When I Say Maine, You Say Maple Syrup


Maine has many seasons and one of them is maple syrup season. Each spring, sap from maple trees flows between February and April, and trees are tapped to collect the sap which is then processed into syrup and other maple products. Trees produce sap in the late winter to early spring when the temperatures are above freezing during the day and drop below freezing at night.

Spring is a great time to support Maine communities and farms who are producing Maine Maple Syrup. Each year, on the fourth Sunday of March, we celebrate Maine Maple Sunday. Sugarhouses throughout the state offer events on both Saturday and Sunday. Many of the sugarhouses offer maple syrup samples and demonstrations on how pure Maine maple syrup is made. They also offer fun activities, fames, treats and music.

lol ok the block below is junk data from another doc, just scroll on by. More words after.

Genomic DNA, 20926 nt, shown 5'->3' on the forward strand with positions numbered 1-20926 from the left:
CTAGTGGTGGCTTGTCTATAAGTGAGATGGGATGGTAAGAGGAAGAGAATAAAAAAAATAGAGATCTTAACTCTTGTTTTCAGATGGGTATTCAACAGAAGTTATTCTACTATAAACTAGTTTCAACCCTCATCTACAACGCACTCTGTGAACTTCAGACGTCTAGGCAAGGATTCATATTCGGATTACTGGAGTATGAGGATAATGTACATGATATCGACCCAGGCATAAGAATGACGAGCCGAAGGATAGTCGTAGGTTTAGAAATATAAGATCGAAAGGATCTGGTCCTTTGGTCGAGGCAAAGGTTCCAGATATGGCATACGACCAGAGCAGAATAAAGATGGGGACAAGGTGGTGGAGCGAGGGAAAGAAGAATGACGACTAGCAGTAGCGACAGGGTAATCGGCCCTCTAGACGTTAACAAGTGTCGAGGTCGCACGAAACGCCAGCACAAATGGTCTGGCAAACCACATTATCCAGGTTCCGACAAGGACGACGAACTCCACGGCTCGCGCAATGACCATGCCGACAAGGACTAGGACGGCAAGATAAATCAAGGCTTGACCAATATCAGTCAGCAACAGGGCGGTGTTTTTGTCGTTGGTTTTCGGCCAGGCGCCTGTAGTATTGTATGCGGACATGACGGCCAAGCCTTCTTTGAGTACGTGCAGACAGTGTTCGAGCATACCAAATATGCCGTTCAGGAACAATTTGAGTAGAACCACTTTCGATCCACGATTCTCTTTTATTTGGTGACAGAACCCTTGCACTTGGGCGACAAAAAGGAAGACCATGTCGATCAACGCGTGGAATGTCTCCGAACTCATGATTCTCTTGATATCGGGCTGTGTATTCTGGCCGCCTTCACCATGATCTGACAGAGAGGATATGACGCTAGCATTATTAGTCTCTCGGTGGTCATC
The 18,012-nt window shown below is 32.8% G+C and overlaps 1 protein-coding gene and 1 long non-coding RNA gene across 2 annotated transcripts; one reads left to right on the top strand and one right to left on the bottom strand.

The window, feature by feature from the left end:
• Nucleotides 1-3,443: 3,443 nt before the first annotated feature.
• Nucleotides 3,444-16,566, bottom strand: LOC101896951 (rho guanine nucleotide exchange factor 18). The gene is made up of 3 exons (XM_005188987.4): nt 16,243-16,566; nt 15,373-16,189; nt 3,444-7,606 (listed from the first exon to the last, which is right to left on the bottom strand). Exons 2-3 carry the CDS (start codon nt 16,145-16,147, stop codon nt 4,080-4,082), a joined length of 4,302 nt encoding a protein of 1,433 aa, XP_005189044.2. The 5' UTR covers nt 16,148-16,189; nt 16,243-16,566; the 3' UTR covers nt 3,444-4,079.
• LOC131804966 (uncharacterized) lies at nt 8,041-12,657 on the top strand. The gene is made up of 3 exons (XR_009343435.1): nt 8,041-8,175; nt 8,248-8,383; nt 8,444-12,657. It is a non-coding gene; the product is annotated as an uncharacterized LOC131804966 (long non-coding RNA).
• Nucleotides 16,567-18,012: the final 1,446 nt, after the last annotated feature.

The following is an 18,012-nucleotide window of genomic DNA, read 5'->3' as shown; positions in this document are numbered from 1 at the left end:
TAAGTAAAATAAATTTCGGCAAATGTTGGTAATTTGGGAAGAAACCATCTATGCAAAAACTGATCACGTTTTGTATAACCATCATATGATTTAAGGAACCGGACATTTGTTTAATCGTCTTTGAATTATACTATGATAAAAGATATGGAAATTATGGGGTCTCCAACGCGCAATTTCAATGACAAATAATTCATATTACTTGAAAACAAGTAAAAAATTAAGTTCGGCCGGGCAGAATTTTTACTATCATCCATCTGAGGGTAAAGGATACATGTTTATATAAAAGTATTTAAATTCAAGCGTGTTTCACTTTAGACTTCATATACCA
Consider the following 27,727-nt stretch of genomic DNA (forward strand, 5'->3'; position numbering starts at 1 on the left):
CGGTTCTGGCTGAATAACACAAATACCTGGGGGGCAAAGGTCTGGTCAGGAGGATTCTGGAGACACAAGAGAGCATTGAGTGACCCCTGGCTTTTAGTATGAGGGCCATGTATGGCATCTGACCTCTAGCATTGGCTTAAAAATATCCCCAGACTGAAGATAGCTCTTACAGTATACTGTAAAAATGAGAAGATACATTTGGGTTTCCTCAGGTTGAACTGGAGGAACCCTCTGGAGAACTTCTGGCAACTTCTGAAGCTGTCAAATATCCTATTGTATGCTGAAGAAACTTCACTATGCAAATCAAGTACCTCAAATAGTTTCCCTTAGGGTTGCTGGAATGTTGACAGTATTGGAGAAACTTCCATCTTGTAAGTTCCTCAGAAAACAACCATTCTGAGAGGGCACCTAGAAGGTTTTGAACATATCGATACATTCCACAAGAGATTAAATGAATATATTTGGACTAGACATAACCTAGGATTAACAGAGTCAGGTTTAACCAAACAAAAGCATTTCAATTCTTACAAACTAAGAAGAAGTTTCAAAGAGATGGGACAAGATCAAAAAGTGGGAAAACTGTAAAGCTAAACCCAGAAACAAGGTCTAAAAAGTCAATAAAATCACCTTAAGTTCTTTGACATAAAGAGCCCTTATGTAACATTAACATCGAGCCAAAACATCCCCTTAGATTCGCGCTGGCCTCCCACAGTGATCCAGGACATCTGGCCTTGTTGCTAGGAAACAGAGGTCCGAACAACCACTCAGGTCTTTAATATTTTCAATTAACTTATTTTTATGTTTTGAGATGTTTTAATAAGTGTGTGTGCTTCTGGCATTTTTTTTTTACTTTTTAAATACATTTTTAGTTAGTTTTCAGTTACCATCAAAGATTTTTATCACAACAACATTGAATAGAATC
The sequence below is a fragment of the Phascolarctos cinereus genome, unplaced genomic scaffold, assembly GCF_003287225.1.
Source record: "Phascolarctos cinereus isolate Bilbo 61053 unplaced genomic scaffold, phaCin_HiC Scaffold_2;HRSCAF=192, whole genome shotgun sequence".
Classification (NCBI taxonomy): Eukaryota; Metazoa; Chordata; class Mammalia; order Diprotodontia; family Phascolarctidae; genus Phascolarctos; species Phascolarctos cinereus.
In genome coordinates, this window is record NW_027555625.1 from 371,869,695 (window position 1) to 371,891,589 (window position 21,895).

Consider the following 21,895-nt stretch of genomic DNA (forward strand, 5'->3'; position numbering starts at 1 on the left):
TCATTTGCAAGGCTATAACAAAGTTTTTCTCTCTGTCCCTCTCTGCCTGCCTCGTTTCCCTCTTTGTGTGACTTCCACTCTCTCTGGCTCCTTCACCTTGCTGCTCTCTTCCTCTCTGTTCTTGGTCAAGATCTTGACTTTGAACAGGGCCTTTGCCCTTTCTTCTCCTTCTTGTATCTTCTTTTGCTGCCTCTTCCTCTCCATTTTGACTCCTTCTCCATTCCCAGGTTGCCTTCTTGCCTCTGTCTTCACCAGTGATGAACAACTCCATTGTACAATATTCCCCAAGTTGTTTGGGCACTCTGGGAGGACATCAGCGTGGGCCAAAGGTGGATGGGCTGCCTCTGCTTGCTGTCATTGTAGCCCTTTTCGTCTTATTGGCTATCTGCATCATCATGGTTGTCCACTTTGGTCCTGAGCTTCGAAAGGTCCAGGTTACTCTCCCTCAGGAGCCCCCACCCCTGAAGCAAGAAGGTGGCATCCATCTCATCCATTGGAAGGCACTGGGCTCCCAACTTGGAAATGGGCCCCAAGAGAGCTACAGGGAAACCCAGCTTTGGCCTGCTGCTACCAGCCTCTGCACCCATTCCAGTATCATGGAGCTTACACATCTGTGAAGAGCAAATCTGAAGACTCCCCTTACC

Spending time in Maine, you learn that maple syrup can be used in many different ways. In fact, an insider tip for baking is to use 3/4 cup of maple syrup as a substitute for granulated sugar, also known as all-purpose white sugar.

Here are some of the other Maine made maple syrup products:

  • Maple butter
  • Maple sweetened soda, tea or lemonade
  • Maple sugar
  • Maple taffy, hard candy, or soft candies shaped like maple leaves
  • Maple barbecue sauce
  • Maple cookies, donuts, fudge and other goodies
  • Maple syrup soap, chapstick and other body products
  • Maple ice cream or custard topped with a maple caramel sauce
  • Maple jelly or mustard
  • Maple popcorn
  • Maple coated almonds

Visit the Work & Play Local category to discover more about living in the Greater Bangor Region.


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